- Community Involvement Activities (secular): Such activities include volunteering, membership and participation in organizations, working with others to solve community problems, serving on a board, and attending a committee meeting or a board or council meeting. Almost two-thirds of our respondents (66%) reported volunteering time to at least one type of organization. More than one in five (22%) respon¬dents volunteer in youth organizations, and 14% volunteer in civic organizations. Nearly half the respondents (49%) were involved in some kind of humanitarian activity, which is the leading form of community action. More than eight in 10 (83%) belong to at least one type of secular group or organization.
- Religious Activities: Nine in 10 Illinoisans (91%) claim some form of religious affiliation. Two-thirds (67%) belong to a place of worship, and 47% attend religious services weekly. About seven in 10 (72%) con¬tributed money to a place of worship within the past year, and one in five served actively on a board in the past three years. (This type does not include volunteering for a faith-based organization; those activities are included in “Community Involvement” above.)
- Contribution Activities: Almost nine in 10 (87%) reported giving money to a secular charitable or religious organization within the past year, and almost six in 10 (58%) reported giving to both. Almost nine in 10 (88%) also reported donating food, clothing, or toys to a needy fam¬ily or charitable organization, and 15% reported donating blood. (Our overall score here, however, excludes giving to religious organizations.)
- Political Activities: About eight in 10 (82%) reported voting in the November 2000 national election. (This is somewhat higher than the Illinois State Board of Election’s figure of a 69% official voter turnout, but methods of measuring “voter turnout” are in dispute.) About one in six (16%) said they attended a candidate forum, debate, or information night in the past year. About one in 10 (9%) said they worked for a party or candidate in 2000. About one in seven (15%) reported giving money to a political action committee, candidate, interest group, or political cause in the past year. One in twenty (5%) said they had run for public office at some point, and another 16% said they had thought about running.
- Discussion of Politics and Current Events: One in five (20%) said they discuss local politics or community affairs almost every day, and two-thirds said they do so weekly with family members, co-workers, or friends and neighbors.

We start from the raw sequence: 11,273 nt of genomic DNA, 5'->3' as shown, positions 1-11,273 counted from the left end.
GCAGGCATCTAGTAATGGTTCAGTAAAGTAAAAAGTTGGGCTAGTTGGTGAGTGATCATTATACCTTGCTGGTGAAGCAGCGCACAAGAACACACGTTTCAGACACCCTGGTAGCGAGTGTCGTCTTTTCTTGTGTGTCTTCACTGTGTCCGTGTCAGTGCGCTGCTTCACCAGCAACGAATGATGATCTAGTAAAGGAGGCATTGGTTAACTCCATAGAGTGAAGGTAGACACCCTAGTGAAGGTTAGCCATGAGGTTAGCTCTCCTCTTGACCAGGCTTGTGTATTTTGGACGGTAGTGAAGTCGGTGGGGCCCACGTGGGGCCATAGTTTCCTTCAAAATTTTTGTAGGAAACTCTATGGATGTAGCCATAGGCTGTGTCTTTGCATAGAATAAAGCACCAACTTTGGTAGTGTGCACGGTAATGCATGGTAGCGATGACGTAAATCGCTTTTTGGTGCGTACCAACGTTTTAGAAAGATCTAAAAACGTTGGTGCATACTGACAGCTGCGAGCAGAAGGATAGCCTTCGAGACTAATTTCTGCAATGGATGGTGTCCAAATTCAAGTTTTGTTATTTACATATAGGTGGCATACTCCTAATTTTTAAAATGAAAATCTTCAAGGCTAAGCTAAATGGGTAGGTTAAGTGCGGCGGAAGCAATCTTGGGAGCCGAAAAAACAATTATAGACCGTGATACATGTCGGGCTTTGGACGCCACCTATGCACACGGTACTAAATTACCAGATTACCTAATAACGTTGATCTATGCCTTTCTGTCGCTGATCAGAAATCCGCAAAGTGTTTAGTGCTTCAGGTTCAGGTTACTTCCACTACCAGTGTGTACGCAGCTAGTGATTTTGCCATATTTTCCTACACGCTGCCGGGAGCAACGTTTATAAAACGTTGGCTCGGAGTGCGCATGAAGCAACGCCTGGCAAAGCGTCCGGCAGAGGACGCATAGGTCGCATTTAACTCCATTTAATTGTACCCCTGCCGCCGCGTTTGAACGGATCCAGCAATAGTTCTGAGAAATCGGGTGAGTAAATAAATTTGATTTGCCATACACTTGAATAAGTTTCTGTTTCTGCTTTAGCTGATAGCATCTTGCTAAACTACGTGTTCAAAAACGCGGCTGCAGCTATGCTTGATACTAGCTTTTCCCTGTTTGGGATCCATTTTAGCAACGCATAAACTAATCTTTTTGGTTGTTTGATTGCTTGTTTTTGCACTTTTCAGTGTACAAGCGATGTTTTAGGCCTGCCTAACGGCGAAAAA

- News Exposure Activities: Illinoisans watch local television news more frequently than they listen to radio news or read newspapers. That is consistent with national trends. More than seven in 10 (72%) watch the television news every day, while half (50%) read the newspaper every day. Six in 10 (60%) listen to radio news every day. Nearly four in 10 (38%) reported watching or listening to a talk show or call-in show about news or public affairs on radio or television several times a week. Of those who watched or listened, one in five (22%) said they had attempted to call one of the shows. About one in seven (13%) said they watch C-SPAN several times a week, while about half (54%) said they generally do not watch it.
- Technology-Based Activities: This category is a place to look for new forms of civic engagement. Excluding e-mail used for work, almost half (46%) reported using e-mail at least several times a week, with one in four (26%) reporting daily usage. Seven in 10 overall (72%) have used the Internet. For information about current events and public affairs, one in six (16%) use the Internet every day, and four in 10 (40%) use it at least several times a month. One in four have visited Web sites for local schools or community colleges (26%) and local government (24%). About one in 20 (6%) have visited the site of a local civic group. Four in 10 (38%) have never used e-mail, and almost three in 10 (28%) have never used the Internet. Very few (4%) are using chat rooms every month to discuss current events.
- Informal Socializing: Americans get together in many ways beyond their place of work and formal organizations and institutions. Informal socializing is an important aspect of the social fabric because it provides ways for people to bond with each other, and those bonds help build communities. Seven in 10 respondents (70%) said they participate at least monthly in a small informal group for socializing or recreation such as playing cards, meeting for dinner or drinks, golfing or bowling, or similar activities. Almost half (47%) do so several times a month, and one of eight (13%) do it several times a week.
From Profile of Illinois: An Engaged State, the final report of the Illinois Civic Engagement Project, University of Illinois Springfield and United Way of Illinois, 2001. It was based on the first statewide survey of civic engagement in Illinois. For 68 recommendations (PDF) on how to get people more involved, see the complete report. Or see http://civic.uis.edu.
Posted on June 10, 2014